It is of much concern now in US. Every third program on NPR and on television seems to be about fat kids unable to frolic. A depth of reasons and repercussions are provided for this growing obesity pandemic. I wonder where all these reporters and columnists were, when I was growing up.
In Kolkata, during my years of growing up (and sideways), no one made a hullabaloo about childhood obesity. The thinking of a Bengali parent was different. Take for example, Mrs. Bose, Bomba's mother (the son's name has been disclosed to reveal his true identity). She firmly believed in the merits of a well-fed son.
"My Bomba is damn strong. It looks chubby but in reality he is muscular. He is just too young to sprout the right triceps. And he works so hard! So many Math problems he solves in a day - where will he get nourishment from if not from Rosogollas ?"
Bomba was growing up to live and love sweets. His breakfast, lunch and dinner had high refined-sugar contents. Added to that was the Bengali lifestyle. He was a sedentary good student. The longer he sat, the more assignments he completed, and the better grades he got. This meant his parents pushed him to sit longer. Playing outside was banished. To fulfill his need for fun, Mrs. Bose supplied an unending array of snacks, delivered directly to his desk. The vicious cycle of sit-n-eat, had Bomba entrenched in its grips.
I wasn't much unlike Bomba. My mother (over)fed us. Aside from breakfast in the morning we had two rounds of snacks. The lunch boxes we carried, overflowed with food. A side box was created to hold our deserts. Evenings meant snacking more and the snacks ended with full course dinner. Dawdling to school, coaching classes, and completing home works, left us lazy and lethargic. I remember sleeping being our favorite past time. "Physical Training" classes became Physical Torture at school.
The results were obvious. I became fatter and greedier.
My sister was always thinner than me. Set against my backdrop, she was proclaimed thin! It was on a relative scale, but soon people forgot the relativity and started accepting her as thin and me as fat. It boosted her morals and lowered mine.
Soon my classmates held a classroom Fat-Pageantry Contest. I was declared the unanimous winner. When my class teacher found out, she hid her giggle without much success and said, " At least you are first in this category!"
My sadness on being the "Baby Elephant" grew until my mother became concerned.
One fine Friday evening, she dragged me to a pediatrician.
The middle-aged doctor, looked up from his heavy glasses at me and then glanced at my mother. My mom began without a preamble.
"Arrey, take a good look at my daughter, Doctor. For some unknown reason she has become a little plump. But I would have thought nothing of it if my daughter did not mention that she was being called names at school. That is affecting her - mentally and physically. She seems to have lost some appetite. I did speak to her teacher to reprimand her naughty classmates. But I don't know what else to do - help!"
I twiddled my fat thumbs together, while my mom went about her monologue. Every doctor's visit was the same. My mother assumed she was the ultimate authority on my condition and gave me no chance to answer any questions. Any of doctor's incumbent queries were deftly fielded by her, so that I became a mute spectator to my plight.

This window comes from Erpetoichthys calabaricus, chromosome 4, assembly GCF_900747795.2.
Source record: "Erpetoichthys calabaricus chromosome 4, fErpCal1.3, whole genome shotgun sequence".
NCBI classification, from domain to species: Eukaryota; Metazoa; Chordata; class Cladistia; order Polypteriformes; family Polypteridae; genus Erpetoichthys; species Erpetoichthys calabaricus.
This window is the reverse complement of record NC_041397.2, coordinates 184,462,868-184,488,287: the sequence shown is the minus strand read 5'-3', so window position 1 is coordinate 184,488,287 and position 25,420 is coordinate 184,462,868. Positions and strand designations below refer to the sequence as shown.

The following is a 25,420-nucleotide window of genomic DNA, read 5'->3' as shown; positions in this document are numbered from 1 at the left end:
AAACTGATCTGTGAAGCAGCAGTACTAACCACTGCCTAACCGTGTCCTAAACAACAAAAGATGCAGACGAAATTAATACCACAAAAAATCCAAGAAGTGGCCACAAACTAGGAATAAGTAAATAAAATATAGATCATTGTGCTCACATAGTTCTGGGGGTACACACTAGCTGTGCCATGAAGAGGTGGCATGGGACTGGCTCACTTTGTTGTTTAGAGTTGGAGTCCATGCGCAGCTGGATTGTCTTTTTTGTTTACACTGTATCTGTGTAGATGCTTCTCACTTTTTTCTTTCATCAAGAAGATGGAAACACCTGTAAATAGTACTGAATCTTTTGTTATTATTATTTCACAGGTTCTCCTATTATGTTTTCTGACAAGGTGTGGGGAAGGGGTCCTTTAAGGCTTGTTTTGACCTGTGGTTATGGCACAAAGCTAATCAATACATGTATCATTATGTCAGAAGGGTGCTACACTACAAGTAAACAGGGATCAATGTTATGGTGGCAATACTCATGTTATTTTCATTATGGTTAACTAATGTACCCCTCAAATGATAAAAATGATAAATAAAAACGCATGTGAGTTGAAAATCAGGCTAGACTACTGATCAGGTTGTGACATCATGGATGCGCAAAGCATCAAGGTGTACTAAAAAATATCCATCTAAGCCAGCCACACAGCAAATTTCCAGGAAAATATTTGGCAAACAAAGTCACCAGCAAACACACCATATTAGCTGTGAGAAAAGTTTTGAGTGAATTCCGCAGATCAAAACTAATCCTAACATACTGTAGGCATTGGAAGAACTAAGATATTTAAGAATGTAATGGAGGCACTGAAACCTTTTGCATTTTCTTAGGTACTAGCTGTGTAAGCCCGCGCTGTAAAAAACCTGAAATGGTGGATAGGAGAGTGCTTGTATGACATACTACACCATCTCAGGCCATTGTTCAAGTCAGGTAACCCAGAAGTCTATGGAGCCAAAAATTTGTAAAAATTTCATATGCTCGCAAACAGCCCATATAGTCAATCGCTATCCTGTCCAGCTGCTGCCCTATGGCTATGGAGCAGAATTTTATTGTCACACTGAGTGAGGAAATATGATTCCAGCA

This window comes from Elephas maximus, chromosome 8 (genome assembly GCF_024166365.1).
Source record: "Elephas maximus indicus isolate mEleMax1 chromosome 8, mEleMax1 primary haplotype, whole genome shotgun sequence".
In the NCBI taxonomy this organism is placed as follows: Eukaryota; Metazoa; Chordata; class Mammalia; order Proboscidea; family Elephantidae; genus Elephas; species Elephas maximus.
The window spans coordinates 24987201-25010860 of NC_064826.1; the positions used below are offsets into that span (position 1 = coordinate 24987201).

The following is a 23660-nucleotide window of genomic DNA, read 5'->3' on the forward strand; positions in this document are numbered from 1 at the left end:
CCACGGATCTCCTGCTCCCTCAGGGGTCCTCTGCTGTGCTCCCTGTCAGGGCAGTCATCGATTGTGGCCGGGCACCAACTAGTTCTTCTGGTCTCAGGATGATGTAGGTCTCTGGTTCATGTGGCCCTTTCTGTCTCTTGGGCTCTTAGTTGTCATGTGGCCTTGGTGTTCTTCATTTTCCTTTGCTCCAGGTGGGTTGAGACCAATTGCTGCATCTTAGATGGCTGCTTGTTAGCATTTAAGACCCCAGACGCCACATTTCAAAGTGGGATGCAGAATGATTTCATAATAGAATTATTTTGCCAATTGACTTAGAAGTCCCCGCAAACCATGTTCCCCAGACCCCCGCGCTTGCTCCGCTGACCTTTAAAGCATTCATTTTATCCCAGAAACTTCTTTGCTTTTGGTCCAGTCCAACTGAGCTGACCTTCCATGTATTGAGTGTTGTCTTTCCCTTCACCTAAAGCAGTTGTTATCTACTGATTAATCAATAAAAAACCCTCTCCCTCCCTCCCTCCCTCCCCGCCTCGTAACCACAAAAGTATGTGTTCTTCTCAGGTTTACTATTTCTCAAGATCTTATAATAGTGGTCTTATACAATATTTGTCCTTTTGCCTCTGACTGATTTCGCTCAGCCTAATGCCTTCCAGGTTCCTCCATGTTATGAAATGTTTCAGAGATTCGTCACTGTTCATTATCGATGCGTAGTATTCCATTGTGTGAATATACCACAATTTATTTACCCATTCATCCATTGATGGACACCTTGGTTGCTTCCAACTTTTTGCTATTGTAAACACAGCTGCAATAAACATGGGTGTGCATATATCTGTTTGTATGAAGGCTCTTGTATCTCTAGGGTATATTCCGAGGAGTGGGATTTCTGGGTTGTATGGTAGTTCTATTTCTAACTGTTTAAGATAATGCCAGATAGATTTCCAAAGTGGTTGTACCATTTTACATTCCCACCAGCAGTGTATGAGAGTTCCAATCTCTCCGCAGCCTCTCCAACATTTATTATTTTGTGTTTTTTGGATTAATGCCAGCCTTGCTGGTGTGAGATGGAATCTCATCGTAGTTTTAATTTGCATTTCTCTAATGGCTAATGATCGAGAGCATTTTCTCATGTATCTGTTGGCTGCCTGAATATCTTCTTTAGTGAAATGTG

Some docs didn't approve of this behavior. They would unceremoniously brush aside her comments and say,
"Arrey apni thamun toh! Ekey boltey din! Ma...bolo toh tomar ki hoyeche?"
["Why don't you stop? Let her speak. Dear, why don't you tell me what happened?"]
This time, the doctor listened to my mom, with complete attention. When she finished, he asked her,
"What do you feed her?"
My mother smiled broadly.
"Well, I try to be a good mother, but not always do I succeed. I make sure she gets all the nutrients in one meal or next. The list is not very long, for example, today, I made Chocolate Complan, Sabudana Khichdi for breakfast, for lunch I gave her a box of shrimp chowmein, sondesh, an apple, in the evening we are planning to have dosa for snacks and fish curry, dal, rice for dinner!"
The doctor ogled his eyes out.
"Orey Baba! Are you kidding me? Your daughter eats all this on a daily basis and yet managed to get through my chamber door! That's a miracle!"
My mother's face fell.
The doctor went out detailing a strict quarter diet plan for me. Basically everything I ate was cut into quarter portions. I thought to myself, "How am I going to live through this starvation?" I didn't have to. My mother discarded the doctor's advice as being unnecessarily cruel.
My childhood obesity did not get eradicated in my childhood. When I reached high school, my mother suddenly decided to enroll us in swimming classes. Every day for two years we went for forty minutes of water splashing. That did it! I went from "baby elephant" to "healthy" in a year. The rest of the body fat was lost during board exams results week.
The idea of a Bengali family to force feed every child in the name of care, might have had something to do with the obesity I saw around myself. With changing times and "Zero Sizes", parents have become less forceful. In fact, my mother has taken onto this generation pretty well. When I had returned home for the first time from US, she welcomed me in the airport arrival with a shocked gasp,
"Eeeshhh! Ki mutki hoye gechhis!" [ Oh! How fat you have become!"]
It was difficult for me to gobble the Bengali goodies after that, but my mother redeemed herself by offering me third and fourth helpings, insistently.
All those children struggling to deal with peer slim pressure would have had a better time in Kolkata. Their peers would seldom be slim. When something is in majority, it stops being questioned. Hardly anyone gave their super stout son a second glance and said, "This kid eats too much!" It was always, "My son comes from well-fed family!"